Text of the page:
Second Antibody-coated Microtiter Plates: Microtiter plates (MS-3596 F/H plate, Sumitomo Bakelite Co.) were coated with 100 μl per well of goat anti-rabbit IgG (15 μg/ml in coating buffer, CAPPEL, West Chester, PA). The plate was sealed and incubated at 4°C for 48 hr. After removal of unbound antiserum, the wells were washed three times with washing solution and dried. Blocking solution (200 μl) was added to each well, which was then sealed and incubated at 4°C for 24 hr. The wells were emptied and dried by leaving the plates in a refrigerator for 24 hr.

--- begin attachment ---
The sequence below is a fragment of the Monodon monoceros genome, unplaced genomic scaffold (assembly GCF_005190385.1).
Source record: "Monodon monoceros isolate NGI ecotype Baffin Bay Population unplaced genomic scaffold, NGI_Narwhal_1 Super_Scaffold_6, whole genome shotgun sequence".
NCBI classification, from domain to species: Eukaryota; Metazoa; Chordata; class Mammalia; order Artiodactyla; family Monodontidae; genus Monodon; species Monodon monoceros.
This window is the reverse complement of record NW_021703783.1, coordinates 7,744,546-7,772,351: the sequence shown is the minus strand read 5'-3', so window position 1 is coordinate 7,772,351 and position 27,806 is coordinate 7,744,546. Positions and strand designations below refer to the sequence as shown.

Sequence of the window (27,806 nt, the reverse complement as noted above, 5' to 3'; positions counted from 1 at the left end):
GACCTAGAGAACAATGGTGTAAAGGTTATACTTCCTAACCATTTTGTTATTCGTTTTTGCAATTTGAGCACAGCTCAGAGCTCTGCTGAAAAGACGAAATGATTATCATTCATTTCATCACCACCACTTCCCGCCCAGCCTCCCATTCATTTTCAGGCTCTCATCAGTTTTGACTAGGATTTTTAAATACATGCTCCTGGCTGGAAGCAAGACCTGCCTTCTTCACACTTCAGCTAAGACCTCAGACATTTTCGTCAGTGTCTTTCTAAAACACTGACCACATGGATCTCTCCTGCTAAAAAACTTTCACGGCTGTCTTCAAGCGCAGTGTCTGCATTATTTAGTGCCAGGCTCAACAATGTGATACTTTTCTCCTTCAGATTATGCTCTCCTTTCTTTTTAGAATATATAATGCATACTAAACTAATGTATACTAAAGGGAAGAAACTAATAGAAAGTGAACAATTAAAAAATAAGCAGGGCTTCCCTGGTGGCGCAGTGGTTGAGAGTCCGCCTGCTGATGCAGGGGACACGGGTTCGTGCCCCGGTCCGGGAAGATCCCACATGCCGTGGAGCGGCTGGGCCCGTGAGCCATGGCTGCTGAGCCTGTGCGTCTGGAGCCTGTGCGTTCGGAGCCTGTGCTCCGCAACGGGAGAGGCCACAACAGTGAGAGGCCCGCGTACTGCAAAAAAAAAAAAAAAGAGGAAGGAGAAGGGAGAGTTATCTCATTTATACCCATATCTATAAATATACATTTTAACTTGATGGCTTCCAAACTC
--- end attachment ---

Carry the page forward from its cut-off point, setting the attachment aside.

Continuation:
Assay procedure: Steroids in incubation medium and serum were extracted twice with 10 volumes of diethyl ether. The ether was evaporated, and the sample was reconstituted with assay buffer. The wells of a second antibody-coated plate were loaded with 50 μl of standard or sample, 50 μl of diluted steroid-enzyme conjugate solution and anti-11-deoxycortisol solution (all dissolved in assay buffer), in this sequence. Samples and standards were applied in duplicate to each plate. After incubation at 20°C for 2 hr, the plate was drained and washed three times with washing solution. 150 μl of substrate solution was added to each well, and the plate was incubated at 20°C for 40 min. Color development was stopped by adding 50 μl of stopping solution to each well. The absorbance of each well was measured at 492 nm with a microtiter plate analyzer (model 2550, Biorad).